When she died at 55 in May of 1886, Emily Dickinson’s white dress (the only colour she would wear) was tiny. About the size of a twelve-year-old child’s. Also tiny were the cloth packets, sewn up with twine, that were found hidden in her bedroom afterwards. Tightly bound with red and white thread, they contained more than 800 poems on leaves stitched together, or in loose fragments. While she lived, seven of her poems appeared in print, most likely without her consent. She’s now known to have written more than 1700. Unlike her diminutive frame and reclusive life, her poetry is vast in scope as in scale. It is wild, prolific, kinetic, staccato, aposeopetic. It is full of awe and magnitude, though often condensed to a few broken lines.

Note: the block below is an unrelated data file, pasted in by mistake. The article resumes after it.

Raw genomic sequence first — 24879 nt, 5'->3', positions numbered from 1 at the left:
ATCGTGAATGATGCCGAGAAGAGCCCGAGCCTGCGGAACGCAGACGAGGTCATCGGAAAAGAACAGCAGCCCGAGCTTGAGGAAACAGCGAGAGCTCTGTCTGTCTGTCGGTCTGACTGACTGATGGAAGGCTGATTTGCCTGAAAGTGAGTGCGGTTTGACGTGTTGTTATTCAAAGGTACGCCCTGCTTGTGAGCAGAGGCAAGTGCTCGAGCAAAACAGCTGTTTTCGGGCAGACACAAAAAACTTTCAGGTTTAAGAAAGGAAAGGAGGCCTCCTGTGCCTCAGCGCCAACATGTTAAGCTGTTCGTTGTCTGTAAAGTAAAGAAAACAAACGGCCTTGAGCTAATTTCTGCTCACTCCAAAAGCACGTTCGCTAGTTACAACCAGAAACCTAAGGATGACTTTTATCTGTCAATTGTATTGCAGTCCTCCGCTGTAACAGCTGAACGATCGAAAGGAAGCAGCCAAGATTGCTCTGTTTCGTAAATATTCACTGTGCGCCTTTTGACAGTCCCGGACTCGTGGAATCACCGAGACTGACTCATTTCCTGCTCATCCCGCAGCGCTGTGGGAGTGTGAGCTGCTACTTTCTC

Split the Lark – and you'll find the Music –
Bulb after Bulb, in Silver rolled –
Scantily dealt to the Summer Morning
Saved for your Ear when Lutes be old.
Loose the Flood – you shall find it patent –
Gush after Gush, reserved for you –
Scarlet Experiment! Sceptic Thomas!
Now, do you doubt that your Bird was true?
This poem, quick and sharp, is a picture of largeness hidden in little. It’s also a lance, piercing scepticism that kills things to see inside them. For Emily, as for Christ the Bird, death loosed the flood, split the lark, and found the music.